It ties in nicely with Daniel Gold’s Slideshare about focusing on the process that I posted about last week.
When I do talks about going paperless, I always start out by asking the audience to imagine what it is they are trying to get out of implementing a paperless system. What problem are they trying to solve? How will their end workflow look? How do they like to work with their computer?
For better or for worse, we all do things differently and our brains are all wired in different ways. By thinking about the end state first, we can work backwards and figure out how to accomplish it. As Chris says:
Thinking about these phase 3 (use) aspects, it becomes obvious that the answers have a big impact on how phase 2 (process) would ideally have to look like. Simple example: If you like the comfort of a dedicated piece of software for handling your documents, then it’s worth considering to do the OCR processing of your documents through the Evernote service. The other way round – if you prefer working with raw file structures, then your OCR processing has to happen somewhere else. Phase 3 impact on phase 2.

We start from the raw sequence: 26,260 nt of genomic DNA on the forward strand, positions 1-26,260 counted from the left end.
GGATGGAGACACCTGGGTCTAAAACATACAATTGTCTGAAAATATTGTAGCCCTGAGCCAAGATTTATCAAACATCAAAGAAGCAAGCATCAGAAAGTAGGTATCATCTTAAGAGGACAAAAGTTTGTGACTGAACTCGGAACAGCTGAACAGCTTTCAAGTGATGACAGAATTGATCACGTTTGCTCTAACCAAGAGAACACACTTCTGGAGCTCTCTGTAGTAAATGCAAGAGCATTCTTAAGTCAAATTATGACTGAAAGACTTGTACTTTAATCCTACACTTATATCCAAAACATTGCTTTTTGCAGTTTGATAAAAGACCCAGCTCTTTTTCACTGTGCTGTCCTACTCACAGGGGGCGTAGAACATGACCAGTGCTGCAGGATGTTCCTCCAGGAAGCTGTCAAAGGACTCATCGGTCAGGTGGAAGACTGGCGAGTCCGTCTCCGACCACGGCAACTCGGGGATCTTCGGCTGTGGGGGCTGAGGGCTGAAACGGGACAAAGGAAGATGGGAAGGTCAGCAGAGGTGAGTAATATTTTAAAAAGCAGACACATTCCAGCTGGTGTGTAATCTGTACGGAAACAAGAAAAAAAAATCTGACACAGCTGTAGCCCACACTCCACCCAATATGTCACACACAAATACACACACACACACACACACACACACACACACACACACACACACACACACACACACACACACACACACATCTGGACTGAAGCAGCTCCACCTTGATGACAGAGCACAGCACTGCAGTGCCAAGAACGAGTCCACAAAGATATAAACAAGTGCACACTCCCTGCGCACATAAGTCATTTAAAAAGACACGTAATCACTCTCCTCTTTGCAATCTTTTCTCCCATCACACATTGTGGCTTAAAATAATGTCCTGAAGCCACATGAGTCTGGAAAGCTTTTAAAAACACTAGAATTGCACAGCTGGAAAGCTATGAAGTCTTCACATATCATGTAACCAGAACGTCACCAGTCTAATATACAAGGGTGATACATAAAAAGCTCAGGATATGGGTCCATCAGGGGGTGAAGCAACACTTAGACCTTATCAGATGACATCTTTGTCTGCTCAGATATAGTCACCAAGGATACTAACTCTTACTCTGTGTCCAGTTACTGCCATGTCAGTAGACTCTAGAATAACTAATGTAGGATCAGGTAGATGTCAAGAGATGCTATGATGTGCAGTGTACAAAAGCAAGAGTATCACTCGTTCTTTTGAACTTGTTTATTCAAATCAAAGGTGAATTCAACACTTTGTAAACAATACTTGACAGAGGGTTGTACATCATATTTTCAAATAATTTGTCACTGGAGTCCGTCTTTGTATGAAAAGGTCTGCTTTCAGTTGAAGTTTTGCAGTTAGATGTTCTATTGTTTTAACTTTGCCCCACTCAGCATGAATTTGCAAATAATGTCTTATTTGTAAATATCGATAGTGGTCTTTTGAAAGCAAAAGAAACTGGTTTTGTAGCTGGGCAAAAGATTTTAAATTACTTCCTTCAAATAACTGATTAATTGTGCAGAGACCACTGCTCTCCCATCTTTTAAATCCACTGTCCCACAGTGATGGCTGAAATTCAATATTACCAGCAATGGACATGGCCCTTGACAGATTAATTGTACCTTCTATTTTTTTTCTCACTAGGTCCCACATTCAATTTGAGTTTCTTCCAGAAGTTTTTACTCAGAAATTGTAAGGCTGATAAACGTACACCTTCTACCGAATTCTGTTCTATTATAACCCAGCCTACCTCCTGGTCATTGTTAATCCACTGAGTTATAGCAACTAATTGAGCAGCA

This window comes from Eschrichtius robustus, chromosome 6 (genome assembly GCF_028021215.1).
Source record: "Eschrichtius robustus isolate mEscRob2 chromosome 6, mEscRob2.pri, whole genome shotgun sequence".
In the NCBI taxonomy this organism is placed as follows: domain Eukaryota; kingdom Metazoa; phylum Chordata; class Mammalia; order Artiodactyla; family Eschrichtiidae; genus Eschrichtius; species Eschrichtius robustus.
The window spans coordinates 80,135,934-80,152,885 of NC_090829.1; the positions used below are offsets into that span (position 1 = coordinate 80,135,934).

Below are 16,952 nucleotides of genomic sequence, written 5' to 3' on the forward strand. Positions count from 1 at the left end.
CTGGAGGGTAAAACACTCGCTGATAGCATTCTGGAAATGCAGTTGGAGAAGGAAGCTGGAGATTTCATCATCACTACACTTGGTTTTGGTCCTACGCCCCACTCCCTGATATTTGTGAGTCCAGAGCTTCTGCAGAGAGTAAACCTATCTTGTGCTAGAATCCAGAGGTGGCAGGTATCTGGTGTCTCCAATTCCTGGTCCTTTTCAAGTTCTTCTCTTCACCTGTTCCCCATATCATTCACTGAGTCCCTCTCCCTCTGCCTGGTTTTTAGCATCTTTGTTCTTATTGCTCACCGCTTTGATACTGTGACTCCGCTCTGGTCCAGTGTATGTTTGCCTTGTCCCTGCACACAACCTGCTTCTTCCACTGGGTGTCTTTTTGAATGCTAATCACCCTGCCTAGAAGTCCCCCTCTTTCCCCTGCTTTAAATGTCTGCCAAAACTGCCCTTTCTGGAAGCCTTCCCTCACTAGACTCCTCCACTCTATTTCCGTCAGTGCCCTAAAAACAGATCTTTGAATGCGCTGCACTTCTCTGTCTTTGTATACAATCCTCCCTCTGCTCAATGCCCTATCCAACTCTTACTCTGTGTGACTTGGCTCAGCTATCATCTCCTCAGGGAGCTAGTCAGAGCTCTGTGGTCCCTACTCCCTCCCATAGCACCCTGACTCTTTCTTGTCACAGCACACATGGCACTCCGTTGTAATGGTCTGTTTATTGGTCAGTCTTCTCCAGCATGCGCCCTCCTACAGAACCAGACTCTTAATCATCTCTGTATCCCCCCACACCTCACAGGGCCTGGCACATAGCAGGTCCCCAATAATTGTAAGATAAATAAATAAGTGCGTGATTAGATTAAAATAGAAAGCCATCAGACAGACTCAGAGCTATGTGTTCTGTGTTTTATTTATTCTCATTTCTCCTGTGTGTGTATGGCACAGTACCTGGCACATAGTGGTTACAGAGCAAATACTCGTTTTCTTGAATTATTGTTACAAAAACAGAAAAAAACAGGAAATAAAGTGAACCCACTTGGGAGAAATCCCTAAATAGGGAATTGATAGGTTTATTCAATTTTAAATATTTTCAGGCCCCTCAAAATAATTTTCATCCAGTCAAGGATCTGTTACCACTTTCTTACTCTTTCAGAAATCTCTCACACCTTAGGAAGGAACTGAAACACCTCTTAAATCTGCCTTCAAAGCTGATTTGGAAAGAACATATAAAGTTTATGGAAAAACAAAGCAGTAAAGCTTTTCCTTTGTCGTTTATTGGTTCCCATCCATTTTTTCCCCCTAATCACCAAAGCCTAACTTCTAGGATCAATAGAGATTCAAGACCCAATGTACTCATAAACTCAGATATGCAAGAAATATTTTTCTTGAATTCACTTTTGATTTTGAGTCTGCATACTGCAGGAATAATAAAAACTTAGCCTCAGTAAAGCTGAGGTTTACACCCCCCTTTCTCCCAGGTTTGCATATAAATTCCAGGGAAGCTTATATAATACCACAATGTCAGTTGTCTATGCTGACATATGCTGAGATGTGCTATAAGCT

I’ll be honest – none of this comes naturally to me. I prefer to go in and start messing around with Hazel rules and ScanSnap Manager Profiles. However, putting some thought in up-front about how and why you are going to do this stuff can make a big difference to your paperless success.
I highly recommend that you give Chris’ post a read, and check out the other posts on his blog about his paperless journey.
(Photo by jayneandd)
In all honesty, I start every talk with “I just flew in from Vancouver and boy are my arms tired”. Kills every time. ↩